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Indigenous Peoples and the Implementation of the 2030 Agenda for Sustainable Development

NOTE: This post was written by Roxane Heidrich. Roxane is a United Nations Youth Representative at the Center for United Nations and Global Governance Studies. She is specializing in Global Negotiations, Conflict Management and International Security, with a research focus on international mediation, cross-cultural dialogue facilitation, and security issues.

On Wednesday, April 18th2018, the Taipei Economic and Cultural Office in New York hosted a seminar on Indigenous Peoples and the Implementation of the 2030 Agenda in cooperation with the Permanent Mission of El Salvador to the United Nations, the Center for the Study of Social Difference (Columbia University), the International Research Institute for Climate and Society, and several other partners. This key cultural, social, and political initiative brought together a panel of experts from different research and policymaking areas involved in the sustainable development of indigenous communities that ranged from human rights advocates to environmental scientists.

In his keynote speech, Dr. tibusungu’ vayayana (Ming-Huey Wang), Deputy Minister of the Council of Indigenous Peoples in Taiwan, remarked that recognition and respect are essential steps towards the improvement of the relationships between indigenous tribes and the official government of Taiwan. In the words of Ming-Huey Wang, these relationships have often been strained by ongoing abuses against indigenous people, such as arbitrary land seizure, social and political marginalization, and human rights violations. This is why the 2016 apology from Taiwan’s President Tsai Ing-wen on behalf of the country’s government to Taiwan’s aboriginal community was seen as the first fundamental step towards the normalization of the relationships. Additional actions included the recovery of indigenous rights to lands and the legal recognition of the status of indigenous people as well as the adoption of a legal process for its concession .

The panel discussion featured members from international organizations as well as research and educational institutes . H.E. Ambassador Rubén Armando Escalante Hasbún from the Permanent Mission of El Salvador commented on the mechanisms internal to the United Nations that make it possible to bring together indigenous and tribal wisdom and the international agenda on sustainable development. One such mechanism is the yearly Permanent Forum on Indigenous Issues (UNPFII) (this year held between Apr. 16th-27th), in which sixteen individuals from aboriginal communities from around the world – eight selected by the United Nations and eight appointed by the indigenous peoples themselves – join for plenary meetings, informal talks, and interactive hearings around indigenous issues at the UN Headquarters in New York. According to Ambassador Escalante Hasbún, however, the UNPFII should not be the only place where indigenous people can raise their voice.Also, indigenous peoples should not be seen as an “issue” on the agenda, but as active contributors to it. “There are seventeen SDGs and indigenous peoples should be able to contribute to all”, Ambassador Escalante Hasbún commented.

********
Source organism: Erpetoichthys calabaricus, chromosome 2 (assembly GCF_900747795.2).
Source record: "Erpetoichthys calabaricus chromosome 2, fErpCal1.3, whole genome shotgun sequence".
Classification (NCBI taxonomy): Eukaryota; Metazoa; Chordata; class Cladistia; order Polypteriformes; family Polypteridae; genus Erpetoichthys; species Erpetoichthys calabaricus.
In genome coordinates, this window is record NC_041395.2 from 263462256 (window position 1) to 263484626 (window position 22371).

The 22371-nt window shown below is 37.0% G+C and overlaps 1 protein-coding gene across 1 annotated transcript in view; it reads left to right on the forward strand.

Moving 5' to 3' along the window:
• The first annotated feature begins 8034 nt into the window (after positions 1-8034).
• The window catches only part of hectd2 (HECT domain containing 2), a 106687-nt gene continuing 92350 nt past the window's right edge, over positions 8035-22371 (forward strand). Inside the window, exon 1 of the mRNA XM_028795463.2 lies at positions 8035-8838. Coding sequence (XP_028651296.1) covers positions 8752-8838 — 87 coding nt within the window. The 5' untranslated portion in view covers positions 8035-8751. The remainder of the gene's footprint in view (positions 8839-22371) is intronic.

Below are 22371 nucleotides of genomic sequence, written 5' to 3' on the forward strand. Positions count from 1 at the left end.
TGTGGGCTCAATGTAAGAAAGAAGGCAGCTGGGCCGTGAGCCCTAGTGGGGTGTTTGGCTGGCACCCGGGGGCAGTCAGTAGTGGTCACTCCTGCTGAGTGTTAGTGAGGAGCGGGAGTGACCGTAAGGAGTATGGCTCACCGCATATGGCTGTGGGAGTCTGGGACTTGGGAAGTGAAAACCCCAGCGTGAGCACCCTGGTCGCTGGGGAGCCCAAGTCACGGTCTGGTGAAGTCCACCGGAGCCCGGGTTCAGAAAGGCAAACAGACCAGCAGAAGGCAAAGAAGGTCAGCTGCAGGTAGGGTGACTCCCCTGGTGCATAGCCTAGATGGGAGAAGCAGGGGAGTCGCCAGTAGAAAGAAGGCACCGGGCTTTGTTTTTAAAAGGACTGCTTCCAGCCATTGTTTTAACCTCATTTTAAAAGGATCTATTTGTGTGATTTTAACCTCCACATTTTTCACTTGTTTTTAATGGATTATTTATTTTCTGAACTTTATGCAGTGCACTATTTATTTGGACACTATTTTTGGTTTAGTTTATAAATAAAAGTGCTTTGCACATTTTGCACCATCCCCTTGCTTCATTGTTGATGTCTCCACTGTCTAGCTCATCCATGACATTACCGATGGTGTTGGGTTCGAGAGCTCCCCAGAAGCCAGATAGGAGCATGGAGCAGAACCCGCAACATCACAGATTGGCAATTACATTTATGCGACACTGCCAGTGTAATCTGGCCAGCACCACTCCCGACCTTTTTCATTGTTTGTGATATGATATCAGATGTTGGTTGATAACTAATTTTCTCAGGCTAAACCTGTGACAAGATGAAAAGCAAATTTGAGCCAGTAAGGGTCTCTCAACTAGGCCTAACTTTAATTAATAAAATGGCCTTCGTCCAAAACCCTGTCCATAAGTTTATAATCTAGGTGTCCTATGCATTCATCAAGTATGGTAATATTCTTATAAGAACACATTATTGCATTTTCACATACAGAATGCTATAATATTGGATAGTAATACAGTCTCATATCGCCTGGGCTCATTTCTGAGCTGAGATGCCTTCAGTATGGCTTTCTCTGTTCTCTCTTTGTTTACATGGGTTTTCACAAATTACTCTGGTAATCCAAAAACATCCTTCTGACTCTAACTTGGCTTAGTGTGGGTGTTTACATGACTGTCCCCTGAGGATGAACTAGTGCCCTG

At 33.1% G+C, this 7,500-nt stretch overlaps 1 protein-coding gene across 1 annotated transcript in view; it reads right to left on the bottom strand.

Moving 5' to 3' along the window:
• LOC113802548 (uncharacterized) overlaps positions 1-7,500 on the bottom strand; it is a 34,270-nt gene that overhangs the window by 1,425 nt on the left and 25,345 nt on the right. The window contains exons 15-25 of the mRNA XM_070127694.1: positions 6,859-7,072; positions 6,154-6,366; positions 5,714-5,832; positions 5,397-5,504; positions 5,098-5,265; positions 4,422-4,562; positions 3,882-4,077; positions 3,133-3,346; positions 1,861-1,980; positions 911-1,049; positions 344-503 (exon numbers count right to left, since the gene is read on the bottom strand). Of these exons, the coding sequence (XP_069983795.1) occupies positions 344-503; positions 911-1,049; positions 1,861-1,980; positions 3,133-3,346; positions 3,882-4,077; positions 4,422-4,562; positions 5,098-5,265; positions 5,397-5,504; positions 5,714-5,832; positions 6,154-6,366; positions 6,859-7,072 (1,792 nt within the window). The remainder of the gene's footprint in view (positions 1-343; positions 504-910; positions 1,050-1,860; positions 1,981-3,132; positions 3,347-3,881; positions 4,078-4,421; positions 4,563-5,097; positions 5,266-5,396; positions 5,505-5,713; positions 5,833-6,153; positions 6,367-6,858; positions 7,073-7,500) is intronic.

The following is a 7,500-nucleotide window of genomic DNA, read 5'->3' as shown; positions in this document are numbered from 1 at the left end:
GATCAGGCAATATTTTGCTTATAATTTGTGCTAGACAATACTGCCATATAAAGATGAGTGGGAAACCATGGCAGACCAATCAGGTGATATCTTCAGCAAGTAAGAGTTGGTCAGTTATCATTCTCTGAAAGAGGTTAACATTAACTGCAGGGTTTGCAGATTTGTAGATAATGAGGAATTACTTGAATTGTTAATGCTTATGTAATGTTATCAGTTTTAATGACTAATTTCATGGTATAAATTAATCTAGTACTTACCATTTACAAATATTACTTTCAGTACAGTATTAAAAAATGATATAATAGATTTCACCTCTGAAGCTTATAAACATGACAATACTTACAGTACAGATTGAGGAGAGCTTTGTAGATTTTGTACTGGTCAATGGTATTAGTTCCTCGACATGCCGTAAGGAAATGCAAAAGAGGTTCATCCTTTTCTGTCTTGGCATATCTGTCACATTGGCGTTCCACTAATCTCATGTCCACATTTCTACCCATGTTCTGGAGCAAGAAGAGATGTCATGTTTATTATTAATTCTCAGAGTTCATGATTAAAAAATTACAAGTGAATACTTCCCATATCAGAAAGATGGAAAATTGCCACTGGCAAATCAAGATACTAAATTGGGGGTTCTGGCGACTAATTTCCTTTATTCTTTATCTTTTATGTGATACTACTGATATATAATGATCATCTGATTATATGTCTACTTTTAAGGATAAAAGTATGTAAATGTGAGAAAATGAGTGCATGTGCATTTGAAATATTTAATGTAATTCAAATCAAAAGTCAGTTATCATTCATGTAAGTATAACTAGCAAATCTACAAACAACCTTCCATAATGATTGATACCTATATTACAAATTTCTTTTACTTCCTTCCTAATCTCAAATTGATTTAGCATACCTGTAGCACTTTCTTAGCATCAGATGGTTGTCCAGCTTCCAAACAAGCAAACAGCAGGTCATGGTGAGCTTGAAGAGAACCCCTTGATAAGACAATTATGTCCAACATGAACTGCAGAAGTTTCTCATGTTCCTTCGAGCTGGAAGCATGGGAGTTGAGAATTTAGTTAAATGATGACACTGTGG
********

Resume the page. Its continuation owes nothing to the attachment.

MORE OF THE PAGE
Another interesting point was raised by Professor Paige West from the Center for the Study of Difference at Columbia University, New York. Papua New Guinea, where she worked for many years with indigenous people, has an astonishing 861 ethnic groups scattered throughout its islands. These communities own 90% of the land. When it comes to conservation projects in Papua New Guinea, indigenous people become partners to  the international geological institutes that work on the territory because of their ownership of the land surface and their wisdom and knowledge about the species living on them.

This particular fact made Prof. West and her coworkers particularly aware of how indigenous communities are an essential link in the chain of sustainable life on Earth  and sustainable development. Prof. West is the co-founder of two community-based NGOs in Papua New Guinea that promote the conservation of biodiversity and grant scholarships to young promising Papua New Guineans to study abroad and then return to their land and actively contribute to its conservation.

It is clear that the diversity of speakers as well as the topics that have been brought to the table reflect the variety of issues that the protection and fostering of indigenous groups imply. It also sheds light on the role of those communities in both how the 2030 Agenda on Sustainable Development should be put into practice as well as the capacity and contributions of indigenous populations in its implementation. Indigenous peoples are both one of the interests of the 2030 Agenda and one of the key actors in its implementation.

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